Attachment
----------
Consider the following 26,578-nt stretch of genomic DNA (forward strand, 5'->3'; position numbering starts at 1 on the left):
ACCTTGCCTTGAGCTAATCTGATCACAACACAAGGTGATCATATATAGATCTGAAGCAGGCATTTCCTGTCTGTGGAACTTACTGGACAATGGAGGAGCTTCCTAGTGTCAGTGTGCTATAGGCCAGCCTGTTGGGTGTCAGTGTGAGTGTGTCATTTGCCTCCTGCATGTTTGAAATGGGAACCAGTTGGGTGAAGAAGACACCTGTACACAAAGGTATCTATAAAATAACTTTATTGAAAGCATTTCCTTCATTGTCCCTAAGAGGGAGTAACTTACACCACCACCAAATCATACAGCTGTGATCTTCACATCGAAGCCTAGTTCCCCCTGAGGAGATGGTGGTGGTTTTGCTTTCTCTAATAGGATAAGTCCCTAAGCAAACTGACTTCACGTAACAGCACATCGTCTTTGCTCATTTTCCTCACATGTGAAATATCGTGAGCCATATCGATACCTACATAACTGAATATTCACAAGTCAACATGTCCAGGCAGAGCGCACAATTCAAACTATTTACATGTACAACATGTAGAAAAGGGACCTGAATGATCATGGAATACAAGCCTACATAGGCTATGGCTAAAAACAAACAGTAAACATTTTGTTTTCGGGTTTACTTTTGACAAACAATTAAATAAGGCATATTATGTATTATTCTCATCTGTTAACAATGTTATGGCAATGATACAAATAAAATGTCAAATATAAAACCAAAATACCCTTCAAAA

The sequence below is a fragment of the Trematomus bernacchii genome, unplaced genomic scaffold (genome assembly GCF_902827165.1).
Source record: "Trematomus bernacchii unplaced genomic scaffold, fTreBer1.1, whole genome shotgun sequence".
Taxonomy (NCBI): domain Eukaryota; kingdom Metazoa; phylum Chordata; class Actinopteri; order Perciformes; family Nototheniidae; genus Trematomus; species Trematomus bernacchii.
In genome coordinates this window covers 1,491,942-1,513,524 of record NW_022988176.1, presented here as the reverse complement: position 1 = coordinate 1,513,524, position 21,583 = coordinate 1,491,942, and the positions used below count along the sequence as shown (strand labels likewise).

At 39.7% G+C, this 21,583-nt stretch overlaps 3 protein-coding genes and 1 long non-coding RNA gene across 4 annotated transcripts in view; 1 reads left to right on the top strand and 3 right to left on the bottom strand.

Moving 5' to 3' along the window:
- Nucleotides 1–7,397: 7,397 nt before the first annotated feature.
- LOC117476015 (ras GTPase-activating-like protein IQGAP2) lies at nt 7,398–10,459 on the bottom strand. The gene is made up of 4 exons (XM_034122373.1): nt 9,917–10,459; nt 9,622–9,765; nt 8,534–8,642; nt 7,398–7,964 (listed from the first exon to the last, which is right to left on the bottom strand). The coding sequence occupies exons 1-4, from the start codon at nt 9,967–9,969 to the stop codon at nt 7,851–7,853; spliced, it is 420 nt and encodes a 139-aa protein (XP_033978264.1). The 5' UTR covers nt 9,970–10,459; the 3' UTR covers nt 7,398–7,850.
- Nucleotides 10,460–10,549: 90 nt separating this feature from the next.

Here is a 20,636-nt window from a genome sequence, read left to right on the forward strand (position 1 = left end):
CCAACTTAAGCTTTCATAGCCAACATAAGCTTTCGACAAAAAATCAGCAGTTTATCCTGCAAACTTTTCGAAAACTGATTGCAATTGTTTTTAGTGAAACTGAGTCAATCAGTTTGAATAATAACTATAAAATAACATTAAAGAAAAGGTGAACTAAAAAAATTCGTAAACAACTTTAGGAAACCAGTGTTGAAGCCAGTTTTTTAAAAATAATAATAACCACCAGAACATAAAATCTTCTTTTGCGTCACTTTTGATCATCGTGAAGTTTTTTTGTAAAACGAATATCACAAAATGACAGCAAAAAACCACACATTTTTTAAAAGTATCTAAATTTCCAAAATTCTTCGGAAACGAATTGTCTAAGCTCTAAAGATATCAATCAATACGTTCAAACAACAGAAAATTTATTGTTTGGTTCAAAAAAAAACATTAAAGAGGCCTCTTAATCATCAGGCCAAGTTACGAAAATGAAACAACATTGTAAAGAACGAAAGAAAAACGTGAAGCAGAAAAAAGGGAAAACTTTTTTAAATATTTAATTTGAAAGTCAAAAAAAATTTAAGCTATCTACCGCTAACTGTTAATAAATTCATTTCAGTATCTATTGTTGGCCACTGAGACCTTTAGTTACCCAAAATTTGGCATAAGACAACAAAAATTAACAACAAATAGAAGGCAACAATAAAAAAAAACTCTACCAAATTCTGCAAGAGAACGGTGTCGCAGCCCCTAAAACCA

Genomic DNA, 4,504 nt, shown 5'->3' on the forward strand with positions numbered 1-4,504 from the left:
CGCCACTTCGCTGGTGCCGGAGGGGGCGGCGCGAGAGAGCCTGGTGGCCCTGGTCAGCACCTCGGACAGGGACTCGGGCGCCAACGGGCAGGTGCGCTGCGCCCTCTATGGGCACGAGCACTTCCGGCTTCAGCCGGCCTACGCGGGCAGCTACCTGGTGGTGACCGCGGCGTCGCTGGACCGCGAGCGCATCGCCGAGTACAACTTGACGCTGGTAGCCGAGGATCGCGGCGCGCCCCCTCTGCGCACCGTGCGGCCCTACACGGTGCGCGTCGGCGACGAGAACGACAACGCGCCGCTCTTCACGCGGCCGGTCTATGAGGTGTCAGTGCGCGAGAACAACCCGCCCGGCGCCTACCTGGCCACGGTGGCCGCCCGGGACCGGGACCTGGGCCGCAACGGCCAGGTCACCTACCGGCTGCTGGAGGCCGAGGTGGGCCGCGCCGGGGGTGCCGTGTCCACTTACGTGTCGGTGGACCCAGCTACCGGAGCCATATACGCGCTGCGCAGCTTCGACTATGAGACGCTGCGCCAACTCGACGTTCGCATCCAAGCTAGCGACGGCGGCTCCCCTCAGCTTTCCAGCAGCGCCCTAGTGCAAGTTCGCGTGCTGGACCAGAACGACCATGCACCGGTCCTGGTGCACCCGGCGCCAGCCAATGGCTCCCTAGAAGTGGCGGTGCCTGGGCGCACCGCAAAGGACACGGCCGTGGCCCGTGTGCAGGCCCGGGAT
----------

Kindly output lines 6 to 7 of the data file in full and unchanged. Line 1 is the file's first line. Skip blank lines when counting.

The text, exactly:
In genome coordinates this window covers 1,491,942-1,513,524 of record NW_022988176.1, presented here as the reverse complement: position 1 = coordinate 1,513,524, position 21,583 = coordinate 1,491,942, and the positions used below count along the sequence as shown (strand labels likewise).

At 39.7% G+C, this 21,583-nt stretch overlaps 3 protein-coding genes and 1 long non-coding RNA gene across 4 annotated transcripts in view; 1 reads left to right on the top strand and 3 right to left on the bottom strand.